Rick Shory

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Proteins wrecked by microwave ovens?

I was out hiking with Dr. Jeff, another chemistry nerd. He has long been in touch with, and sympathetic to, the health and woo woo scene. He mentioned that people back in the 1980s were concerned that microwave ovens were racemizing the amino acids in protein.

I was astounded. Perhaps most amazing was the fact that none of the people I knew who were opposed to microwave cooking had ever mentioned this before. It seemed like it could be a very legitimate health concern. However it also seemed like it would be fairly straightforward to get a definitive answer, one way or the other. Either this is a big problem, and there’s a huge cover-up going on. Or else it’s not a problem; but if not, why not?

Amino acids (all except glycine) exist in two forms, left- and right-handed. This is analogous to how a glove can be either for your left hand or your right hand. Unlike gloves, which usually work in pairs, biological life can normally use only one of the types, say left-handed. The requisition is for shipments of only left-hand gloves.

Left- and right-hand gloves are mirror images of each other. You can toss a left-hand glove around any way you want, and it doesn’t change into a right-hand glove. Well, unless you turn it inside out.

At this point, the analogy breaks down. An inside-out glove is not “really” the other-handed glove. The stitches show, and the lining is different. But on a molecular level, if you flip an amino acid “inside out” it actually becomes the other form. Clean, with no seams.

I am not going to go into this too much, but the “handed-ness” is from the four bonds of a carbon atom being tetrahedral. You can look this up if you want, but basically, if you take a tetrahedron, and mark each of the four points a different color, you can do this in two different possible ways, and the two ways are mirror images of each other, left- and right-handed.

Atoms are not really hard little balls, as they are modeled. Everything is always swinging, jostling, twisting. The parts attached to the four tetrahedral points are getting shoved around. If things get knocked, just right, and with enough force, one point could get pushed between two of the other points, momentarily crowded in an uncomfortable way. Then the bonds would pop back into a tetrahedron — but now in the other mirror-image shape.

As soon as Dr. Jeff mentioned it, I could immediately see that microwaves might be just the right energy level to do this. They are not strong enough to break bonds, but presumably could rearrange bonds. Parts of molecules easily resonate at these low energies, with bonds stretching, swinging, scissoring. Was it dire? Or no issue?

Say you had a washer-dryer or something that had the strange power that when you ran gloves through it, it could knock them inside-out. This analogy is a bit forced, but is to explain the chemical term “racemize”. Say, you put in a batch of left-handed gloves. They would start getting turned into right-handed gloves. The process is random, so soon some of the right-handers start getting turned back into left-handers. Eventually, you end up with a fifty-fifty mix. In chemical terms, this would be a “racemic mixture”, and the molecules would be said to have been “racemized”. In biological terms, living things only want the left-handers. Are the right-handed ones inert waste? Or poisonous? Or will they have some weird effect nobody bargained on?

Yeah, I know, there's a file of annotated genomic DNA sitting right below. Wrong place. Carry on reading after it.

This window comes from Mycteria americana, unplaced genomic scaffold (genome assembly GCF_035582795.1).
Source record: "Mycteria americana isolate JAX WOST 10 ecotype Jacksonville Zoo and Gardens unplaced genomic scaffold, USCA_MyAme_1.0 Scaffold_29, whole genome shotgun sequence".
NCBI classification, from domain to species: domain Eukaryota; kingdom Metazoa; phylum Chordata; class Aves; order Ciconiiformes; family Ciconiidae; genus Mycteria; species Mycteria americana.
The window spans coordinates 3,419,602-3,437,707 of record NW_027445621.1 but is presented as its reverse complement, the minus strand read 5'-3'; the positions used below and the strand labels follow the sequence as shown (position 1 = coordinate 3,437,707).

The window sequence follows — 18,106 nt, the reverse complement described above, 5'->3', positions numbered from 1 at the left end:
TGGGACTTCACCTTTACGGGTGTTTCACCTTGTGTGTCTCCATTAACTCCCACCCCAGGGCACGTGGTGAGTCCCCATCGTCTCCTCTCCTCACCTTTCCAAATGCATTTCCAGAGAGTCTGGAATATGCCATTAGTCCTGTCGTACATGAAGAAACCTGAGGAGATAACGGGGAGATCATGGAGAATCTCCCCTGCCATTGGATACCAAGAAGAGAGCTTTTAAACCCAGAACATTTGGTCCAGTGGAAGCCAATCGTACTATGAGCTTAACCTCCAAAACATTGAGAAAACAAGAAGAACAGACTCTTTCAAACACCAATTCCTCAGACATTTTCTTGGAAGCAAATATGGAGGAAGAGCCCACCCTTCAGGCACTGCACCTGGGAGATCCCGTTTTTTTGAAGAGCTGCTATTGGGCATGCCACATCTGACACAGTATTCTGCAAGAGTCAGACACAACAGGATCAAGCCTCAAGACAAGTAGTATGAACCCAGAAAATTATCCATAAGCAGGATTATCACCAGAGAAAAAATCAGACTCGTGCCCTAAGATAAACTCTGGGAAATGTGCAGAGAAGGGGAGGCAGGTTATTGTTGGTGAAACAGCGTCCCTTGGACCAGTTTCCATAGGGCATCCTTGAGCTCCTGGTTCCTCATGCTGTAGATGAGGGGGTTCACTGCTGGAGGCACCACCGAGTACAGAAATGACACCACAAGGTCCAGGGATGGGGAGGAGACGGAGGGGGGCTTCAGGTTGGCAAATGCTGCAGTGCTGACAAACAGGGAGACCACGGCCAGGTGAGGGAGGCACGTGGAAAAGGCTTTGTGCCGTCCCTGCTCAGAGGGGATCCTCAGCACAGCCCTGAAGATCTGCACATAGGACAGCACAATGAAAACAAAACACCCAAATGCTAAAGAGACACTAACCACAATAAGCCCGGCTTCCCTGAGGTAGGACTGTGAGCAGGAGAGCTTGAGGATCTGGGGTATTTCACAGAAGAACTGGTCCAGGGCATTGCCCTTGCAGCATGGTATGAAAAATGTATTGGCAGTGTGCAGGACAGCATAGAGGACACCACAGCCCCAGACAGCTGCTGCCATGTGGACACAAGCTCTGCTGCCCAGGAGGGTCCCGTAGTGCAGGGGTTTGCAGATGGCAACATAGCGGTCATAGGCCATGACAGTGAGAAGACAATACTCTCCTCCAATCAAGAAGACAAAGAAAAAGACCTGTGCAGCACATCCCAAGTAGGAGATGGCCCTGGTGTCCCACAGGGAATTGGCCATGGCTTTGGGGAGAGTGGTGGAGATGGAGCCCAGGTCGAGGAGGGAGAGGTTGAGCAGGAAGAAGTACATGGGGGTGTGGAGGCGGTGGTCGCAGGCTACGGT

Armed with these search terms, I started investigating. It turns out quite a bit is known about amino acid (“AA”) racemization. In the rough-and-tumble of molecular existence, it has been going on ever since there were AAs. Some AAs are more susceptible than others. And there are factors of the molecular environment. For example, a particular AA built into a protein may be like a glove clenched around something, and therefore quite difficult to turn inside out. Or presumably, it could be otherwise, and easily flipped. Still, all else being equal, at higher temperatures it goes faster. Heat equals molecular jostling, and stronger jostling means higher probability of a strong enough knock to cause the flip.

Ok, we can start to relax. Since racemization is constantly going on, life has had to deal with it from the get-go. The wrong-handed AAs are not poisonous. Life either spits them out, or possibly has ways to pop them back into the correct form. That would be the topic for another investigation.

But, are microwaves speeding up the process, and “wasting” the food value of proteins? Interestingly, the only search hit that included “microwaves” was a process for intentionally racemizing AAs, bragging that it was as good as ordinary heat. It makes sense. Heat is just molecular motion. Microwaves jostle the molecules, and so add heat.

Since racemization is a random process, the longer time it goes on, the further it progresses. So I am probably getting more AA racemization in my slow-cooker crock pot, than in the fast zap of the microwave.

One of the most interesting links that turned up was using AA racemization to estimate the age of whales. The lens of a whale’s eye is largely protein. It gets laid down, layer by layer as the whale grows, from the outside, like rings of a tree. The inside, the “heartwood”, has been there for a long time. AA racemization has been going on, in its random way. Whales live in the sea, where the water is of relatively constant temperature, so the faster-at-higher-temperature racemization rate is not such a factor. I’ll let you look it up, if you want to know how old the whales really are.

Myself, I’ve moved on to worrying about other food problems than AA racemization.

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